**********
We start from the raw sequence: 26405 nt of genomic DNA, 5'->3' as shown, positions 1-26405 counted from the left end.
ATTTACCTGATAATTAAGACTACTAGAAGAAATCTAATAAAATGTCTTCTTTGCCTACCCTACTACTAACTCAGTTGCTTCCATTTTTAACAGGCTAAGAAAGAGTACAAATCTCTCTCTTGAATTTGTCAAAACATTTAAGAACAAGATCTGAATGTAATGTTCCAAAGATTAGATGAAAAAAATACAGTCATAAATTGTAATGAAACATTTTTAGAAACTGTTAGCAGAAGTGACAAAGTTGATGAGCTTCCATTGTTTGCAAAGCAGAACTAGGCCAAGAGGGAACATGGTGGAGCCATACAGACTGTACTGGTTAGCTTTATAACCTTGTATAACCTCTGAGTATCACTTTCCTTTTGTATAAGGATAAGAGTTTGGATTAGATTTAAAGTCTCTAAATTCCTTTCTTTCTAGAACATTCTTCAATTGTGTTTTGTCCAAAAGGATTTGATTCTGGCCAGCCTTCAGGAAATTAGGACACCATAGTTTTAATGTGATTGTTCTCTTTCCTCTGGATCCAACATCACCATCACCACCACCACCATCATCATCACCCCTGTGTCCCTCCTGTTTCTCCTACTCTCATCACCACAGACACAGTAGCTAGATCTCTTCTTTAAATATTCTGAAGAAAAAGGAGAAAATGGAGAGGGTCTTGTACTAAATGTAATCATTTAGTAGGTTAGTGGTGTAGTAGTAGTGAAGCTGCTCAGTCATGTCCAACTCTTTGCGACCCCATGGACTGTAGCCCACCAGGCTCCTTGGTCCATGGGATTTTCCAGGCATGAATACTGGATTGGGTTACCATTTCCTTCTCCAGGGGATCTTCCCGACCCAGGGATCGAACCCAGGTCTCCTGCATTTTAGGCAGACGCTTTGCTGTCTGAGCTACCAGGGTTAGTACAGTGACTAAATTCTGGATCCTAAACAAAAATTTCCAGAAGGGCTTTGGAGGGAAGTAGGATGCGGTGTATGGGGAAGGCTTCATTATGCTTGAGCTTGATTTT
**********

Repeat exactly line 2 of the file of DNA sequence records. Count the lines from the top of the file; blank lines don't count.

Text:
ATTTACCTGATAATTAAGACTACTAGAAGAAATCTAATAAAATGTCTTCTTTGCCTACCCTACTACTAACTCAGTTGCTTCCATTTTTAACAGGCTAAGAAAGAGTACAAATCTCTCTCTTGAATTTGTCAAAACATTTAAGAACAAGATCTGAATGTAATGTTCCAAAGATTAGATGAAAAAAATACAGTCATAAATTGTAATGAAACATTTTTAGAAACTGTTAGCAGAAGTGACAAAGTTGATGAGCTTCCATTGTTTGCAAAGCAGAACTAGGCCAAGAGGGAACATGGTGGAGCCATACAGACTGTACTGGTTAGCTTTATAACCTTGTATAACCTCTGAGTATCACTTTCCTTTTGTATAAGGATAAGAGTTTGGATTAGATTTAAAGTCTCTAAATTCCTTTCTTTCTAGAACATTCTTCAATTGTGTTTTGTCCAAAAGGATTTGATTCTGGCCAGCCTTCAGGAAATTAGGACACCATAGTTTTAATGTGATTGTTCTCTTTCCTCTGGATCCAACATCACCATCACCACCACCACCATCATCATCACCCCTGTGTCCCTCCTGTTTCTCCTACTCTCATCACCACAGACACAGTAGCTAGATCTCTTCTTTAAATATTCTGAAGAAAAAGGAGAAAATGGAGAGGGTCTTGTACTAAATGTAATCATTTAGTAGGTTAGTGGTGTAGTAGTAGTGAAGCTGCTCAGTCATGTCCAACTCTTTGCGACCCCATGGACTGTAGCCCACCAGGCTCCTTGGTCCATGGGATTTTCCAGGCATGAATACTGGATTGGGTTACCATTTCCTTCTCCAGGGGATCTTCCCGACCCAGGGATCGAACCCAGGTCTCCTGCATTTTAGGCAGACGCTTTGCTGTCTGAGCTACCAGGGTTAGTACAGTGACTAAATTCTGGATCCTAAACAAAAATTTCCAGAAGGGCTTTGGAGGGAAGTAGGATGCGGTGTATGGGGAAGGCTTCATTATGCTTGAGCTTGATTTT